The determining of the processing parameters may comprise a sequential determination of subsets of the processing parameters, each subset determined so as to optimize the user's PRI for the audio signal. In other words, only a subset of the processing parameters is considered at the same time during the optimization. Other parameters are then taken into account in further optimization steps. This reduces the dimensionality for the optimization procedure and allows faster optimization and/or usage of simpler optimization algorithms such as brute force search to determine the parameters. For example, the processing parameters are determined sequentially on a subband by subband basis.
In a first broad aspect, the selection of a subset of the subbands for parameter optimization may be such that a masking interaction between the selected subbands is minimized. The optimization may then determine the processing parameters for the selected subbands. Since there is no or only little masking interaction amongst the selected subbands of the subset, optimization of parameters can be performed separately for the selected subbands. For example, subbands largely separated in frequency typically have little masking interaction and can be optimized individually.
The method may further comprise determining the at least one processing parameter for an unselected subband based on the processing parameters of adjacent subbands that have previously been determined. For example, the at least one processing parameter for an unselected subband is determined based on an interpolation of the corresponding processing parameters of the adjacent subbands. Thus, it is not necessary to determine the parameters of all subbands by the optimization method, which may be computationally expensive and time consuming. One could, for example, perform parameter optimization for every other subband and then interpolate the parameters of the missing subbands from the parameters of the adjacent subbands.
In a second broad aspect, the selection of subbands for parameter optimization may be as follows: first selecting a subset of adjacent subbands; tying the corresponding values of the at least one parameter for the selected subbands; and then performing a joint determination of the tied parameter values by maximizing the user's PRI for the selected subbands. For example, a number n of adjacent subbands is selected and the parameters of the selected subbands tied. For example, only a single compression threshold and a single compression ratio are considered for the subset, and the user's PRI for the selected subbands is maximized by searching for the best threshold and gain values.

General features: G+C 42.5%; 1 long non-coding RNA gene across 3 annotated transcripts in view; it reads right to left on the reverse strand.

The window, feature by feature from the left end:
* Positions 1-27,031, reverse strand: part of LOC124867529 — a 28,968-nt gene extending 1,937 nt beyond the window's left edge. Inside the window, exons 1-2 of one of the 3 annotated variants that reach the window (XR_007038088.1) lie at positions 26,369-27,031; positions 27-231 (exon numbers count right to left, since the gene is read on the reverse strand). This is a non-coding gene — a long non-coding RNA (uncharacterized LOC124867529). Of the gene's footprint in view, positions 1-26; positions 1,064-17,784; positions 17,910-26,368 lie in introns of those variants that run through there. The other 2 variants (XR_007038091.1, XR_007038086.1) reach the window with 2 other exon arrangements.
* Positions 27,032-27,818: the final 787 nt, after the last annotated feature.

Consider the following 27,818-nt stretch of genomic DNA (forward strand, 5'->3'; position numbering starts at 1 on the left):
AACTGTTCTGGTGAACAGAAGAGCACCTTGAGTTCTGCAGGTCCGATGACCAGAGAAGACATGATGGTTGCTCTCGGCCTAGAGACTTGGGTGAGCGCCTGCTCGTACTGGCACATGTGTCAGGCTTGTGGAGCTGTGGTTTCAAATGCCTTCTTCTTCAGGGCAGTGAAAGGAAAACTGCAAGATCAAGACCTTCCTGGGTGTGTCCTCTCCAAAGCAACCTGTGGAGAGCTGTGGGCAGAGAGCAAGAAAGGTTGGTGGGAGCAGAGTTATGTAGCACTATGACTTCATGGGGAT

The method may continue by selecting a reduced subset of adjacent subbands from the selected initial subset of subbands and tying the corresponding values of the at least one parameter for the reduced subset of subbands. For example, the subbands at the edges of the initial subset as determined above are dropped, resulting in a reduced subset with a smaller number n-2 of subbands. A joint determination of the tied parameters is performed by maximizing the user's PRI for the reduced subset of subbands. This will provide a new solution for the tied parameters of the reduced subset, e.g. a threshold and a ratio for the subbands of the reduced subset. The new parameter optimization for the reduced subset may be based on the results of the previous optimization for the initial subset. For example, when performing the parameter optimization for the reduced subset, the solution parameters from the previous optimization for the initial subset may be used as a starting point for the new optimization. The previous steps may be repeated and the subsets subsequently reduced until a single subband remains and is selected. The optimization may then continue with determining the at least one parameter of the single subband. Again, this last optimization step may be based on the previous optimization results, e.g. by using the previously determined parameters as a starting point for the final optimization. Of course, the above processing steps are applied on a parameter by parameter basis, i.e. operating separately on thresholds, ratios, gains, etc.
In embodiments, the optimization method starts again with another subset of adjacent subbands and repeats the previous steps of determining the at least one parameter of a single subband by successively reducing the selected another initial subset of adjacent subbands. When only a single subband remains as a result of the continued reduction of subbands in the selected subsets, the parameters determined for the single subband derived from the initial subset and the single subband derived from the another initial subset are jointly processed to determine the parameters of the single subband derived from the initial subset and/or the parameters of the single subband derived from the another initial subset. The joint processing of the parameters for the derived single subbands may comprise at least one of: joint optimization of the parameters for the derived single subbands; smoothing of the parameters for the derived single subbands; and applying constraints on the deviation of corresponding values of the parameters for the derived single subbands. Thus, the parameters of the single subband derived from the initial subset and the parameters of the single subband derived from the another initial subset can be made to comply with given conditions such as limiting their distances or deviations to ensure a smooth contour or course of the parameters across the subbands. Again, the above processing steps are applied on a parameter by parameter basis, i.e. operating separately on thresholds, ratios, gains, etc.